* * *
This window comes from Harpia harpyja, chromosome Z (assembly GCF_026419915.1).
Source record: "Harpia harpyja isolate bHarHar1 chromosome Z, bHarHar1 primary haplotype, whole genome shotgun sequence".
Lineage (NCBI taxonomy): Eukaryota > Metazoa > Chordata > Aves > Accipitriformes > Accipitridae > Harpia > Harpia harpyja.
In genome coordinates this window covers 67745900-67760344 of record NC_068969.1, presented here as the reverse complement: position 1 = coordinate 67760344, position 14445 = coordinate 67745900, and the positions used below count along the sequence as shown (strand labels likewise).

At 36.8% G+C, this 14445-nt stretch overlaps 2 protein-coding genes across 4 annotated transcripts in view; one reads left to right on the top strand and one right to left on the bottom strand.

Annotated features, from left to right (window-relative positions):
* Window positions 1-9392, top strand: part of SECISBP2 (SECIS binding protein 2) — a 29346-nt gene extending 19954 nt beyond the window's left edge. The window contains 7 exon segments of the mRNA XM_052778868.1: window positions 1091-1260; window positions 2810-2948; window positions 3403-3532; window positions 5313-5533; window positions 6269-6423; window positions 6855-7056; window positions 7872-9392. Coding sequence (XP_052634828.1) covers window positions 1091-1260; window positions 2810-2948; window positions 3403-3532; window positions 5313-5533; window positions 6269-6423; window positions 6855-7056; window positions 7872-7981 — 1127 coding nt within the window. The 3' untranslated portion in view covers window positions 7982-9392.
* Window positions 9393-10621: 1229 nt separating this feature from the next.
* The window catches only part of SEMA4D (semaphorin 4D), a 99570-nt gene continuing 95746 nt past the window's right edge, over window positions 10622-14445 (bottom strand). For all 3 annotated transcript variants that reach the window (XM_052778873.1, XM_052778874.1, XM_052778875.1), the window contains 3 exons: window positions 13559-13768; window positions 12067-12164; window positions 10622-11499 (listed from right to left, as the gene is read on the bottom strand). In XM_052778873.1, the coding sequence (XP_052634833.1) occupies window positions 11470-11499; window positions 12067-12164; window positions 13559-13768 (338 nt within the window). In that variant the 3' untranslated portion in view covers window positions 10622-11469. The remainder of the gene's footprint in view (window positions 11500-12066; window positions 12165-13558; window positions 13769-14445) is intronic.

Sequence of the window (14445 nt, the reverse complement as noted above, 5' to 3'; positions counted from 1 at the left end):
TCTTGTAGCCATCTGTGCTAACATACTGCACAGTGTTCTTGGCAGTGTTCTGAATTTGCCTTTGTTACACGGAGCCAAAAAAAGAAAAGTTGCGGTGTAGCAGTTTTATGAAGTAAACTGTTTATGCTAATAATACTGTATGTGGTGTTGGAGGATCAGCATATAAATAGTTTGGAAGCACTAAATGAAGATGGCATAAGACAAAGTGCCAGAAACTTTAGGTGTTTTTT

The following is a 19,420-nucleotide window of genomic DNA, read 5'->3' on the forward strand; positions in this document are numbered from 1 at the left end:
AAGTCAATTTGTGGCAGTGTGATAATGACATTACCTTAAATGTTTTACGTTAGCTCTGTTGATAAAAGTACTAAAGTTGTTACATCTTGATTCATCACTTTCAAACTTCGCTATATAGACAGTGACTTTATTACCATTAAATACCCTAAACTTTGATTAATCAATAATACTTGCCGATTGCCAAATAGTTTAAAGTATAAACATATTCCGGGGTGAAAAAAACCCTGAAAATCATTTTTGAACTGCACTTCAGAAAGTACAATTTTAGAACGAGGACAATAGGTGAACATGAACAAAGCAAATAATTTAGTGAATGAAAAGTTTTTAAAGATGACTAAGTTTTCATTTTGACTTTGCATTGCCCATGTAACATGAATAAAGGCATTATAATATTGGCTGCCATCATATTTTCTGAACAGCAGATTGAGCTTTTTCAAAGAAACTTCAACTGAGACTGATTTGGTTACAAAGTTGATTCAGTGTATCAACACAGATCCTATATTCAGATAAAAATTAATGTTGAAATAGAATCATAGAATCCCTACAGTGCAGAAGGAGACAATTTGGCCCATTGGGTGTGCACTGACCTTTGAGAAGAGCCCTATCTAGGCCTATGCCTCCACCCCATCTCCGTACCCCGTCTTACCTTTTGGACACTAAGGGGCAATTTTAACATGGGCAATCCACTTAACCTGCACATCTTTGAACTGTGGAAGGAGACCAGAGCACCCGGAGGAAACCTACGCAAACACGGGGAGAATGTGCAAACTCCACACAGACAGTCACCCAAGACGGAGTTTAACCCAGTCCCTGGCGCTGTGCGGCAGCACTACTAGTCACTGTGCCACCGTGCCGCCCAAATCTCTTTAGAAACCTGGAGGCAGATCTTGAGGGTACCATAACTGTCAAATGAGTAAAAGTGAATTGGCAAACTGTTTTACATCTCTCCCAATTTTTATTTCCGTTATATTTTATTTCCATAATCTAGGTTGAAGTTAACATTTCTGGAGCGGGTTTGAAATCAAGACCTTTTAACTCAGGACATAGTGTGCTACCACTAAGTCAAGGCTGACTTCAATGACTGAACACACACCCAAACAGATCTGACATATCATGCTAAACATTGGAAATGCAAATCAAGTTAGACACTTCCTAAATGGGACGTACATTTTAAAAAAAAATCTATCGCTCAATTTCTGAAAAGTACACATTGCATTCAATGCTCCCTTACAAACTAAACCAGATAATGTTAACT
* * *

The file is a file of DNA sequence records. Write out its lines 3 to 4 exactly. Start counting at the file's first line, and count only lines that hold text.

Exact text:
Lineage (NCBI taxonomy): Eukaryota > Metazoa > Chordata > Aves > Accipitriformes > Accipitridae > Harpia > Harpia harpyja.
In genome coordinates this window covers 67745900-67760344 of record NC_068969.1, presented here as the reverse complement: position 1 = coordinate 67760344, position 14445 = coordinate 67745900, and the positions used below count along the sequence as shown (strand labels likewise).